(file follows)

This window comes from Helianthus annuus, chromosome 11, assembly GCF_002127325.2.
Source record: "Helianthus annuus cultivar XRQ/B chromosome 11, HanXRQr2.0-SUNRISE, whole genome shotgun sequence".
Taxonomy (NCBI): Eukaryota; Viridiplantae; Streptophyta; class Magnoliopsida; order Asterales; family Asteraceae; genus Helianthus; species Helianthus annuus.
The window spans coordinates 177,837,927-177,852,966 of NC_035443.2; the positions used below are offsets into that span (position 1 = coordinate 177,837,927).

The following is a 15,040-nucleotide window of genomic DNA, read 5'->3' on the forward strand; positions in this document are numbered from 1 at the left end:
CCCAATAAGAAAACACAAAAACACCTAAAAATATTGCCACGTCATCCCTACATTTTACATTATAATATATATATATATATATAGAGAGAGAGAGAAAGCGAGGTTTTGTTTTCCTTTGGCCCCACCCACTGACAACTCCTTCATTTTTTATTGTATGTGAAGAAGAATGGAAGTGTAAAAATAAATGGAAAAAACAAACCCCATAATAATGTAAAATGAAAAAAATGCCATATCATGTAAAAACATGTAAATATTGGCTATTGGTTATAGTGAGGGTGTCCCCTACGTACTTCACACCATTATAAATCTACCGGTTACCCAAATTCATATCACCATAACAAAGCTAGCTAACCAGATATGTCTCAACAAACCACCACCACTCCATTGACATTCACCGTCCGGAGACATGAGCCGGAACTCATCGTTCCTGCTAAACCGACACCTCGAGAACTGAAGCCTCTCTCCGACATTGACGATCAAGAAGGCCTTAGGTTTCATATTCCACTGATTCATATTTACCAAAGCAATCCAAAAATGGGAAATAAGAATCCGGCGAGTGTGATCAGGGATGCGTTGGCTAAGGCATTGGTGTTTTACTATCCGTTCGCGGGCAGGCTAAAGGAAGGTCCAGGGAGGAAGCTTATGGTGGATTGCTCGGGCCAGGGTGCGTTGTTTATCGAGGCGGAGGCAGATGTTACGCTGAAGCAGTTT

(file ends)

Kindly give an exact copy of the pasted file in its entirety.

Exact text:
This window comes from Helianthus annuus, chromosome 11, assembly GCF_002127325.2.
Source record: "Helianthus annuus cultivar XRQ/B chromosome 11, HanXRQr2.0-SUNRISE, whole genome shotgun sequence".
Taxonomy (NCBI): Eukaryota; Viridiplantae; Streptophyta; class Magnoliopsida; order Asterales; family Asteraceae; genus Helianthus; species Helianthus annuus.
The window spans coordinates 177,837,927-177,852,966 of NC_035443.2; the positions used below are offsets into that span (position 1 = coordinate 177,837,927).

The following is a 15,040-nucleotide window of genomic DNA, read 5'->3' on the forward strand; positions in this document are numbered from 1 at the left end:
CCCAATAAGAAAACACAAAAACACCTAAAAATATTGCCACGTCATCCCTACATTTTACATTATAATATATATATATATATATAGAGAGAGAGAGAAAGCGAGGTTTTGTTTTCCTTTGGCCCCACCCACTGACAACTCCTTCATTTTTTATTGTATGTGAAGAAGAATGGAAGTGTAAAAATAAATGGAAAAAACAAACCCCATAATAATGTAAAATGAAAAAAATGCCATATCATGTAAAAACATGTAAATATTGGCTATTGGTTATAGTGAGGGTGTCCCCTACGTACTTCACACCATTATAAATCTACCGGTTACCCAAATTCATATCACCATAACAAAGCTAGCTAACCAGATATGTCTCAACAAACCACCACCACTCCATTGACATTCACCGTCCGGAGACATGAGCCGGAACTCATCGTTCCTGCTAAACCGACACCTCGAGAACTGAAGCCTCTCTCCGACATTGACGATCAAGAAGGCCTTAGGTTTCATATTCCACTGATTCATATTTACCAAAGCAATCCAAAAATGGGAAATAAGAATCCGGCGAGTGTGATCAGGGATGCGTTGGCTAAGGCATTGGTGTTTTACTATCCGTTCGCGGGCAGGCTAAAGGAAGGTCCAGGGAGGAAGCTTATGGTGGATTGCTCGGGCCAGGGTGCGTTGTTTATCGAGGCGGAGGCAGATGTTACGCTGAAGCAGTTT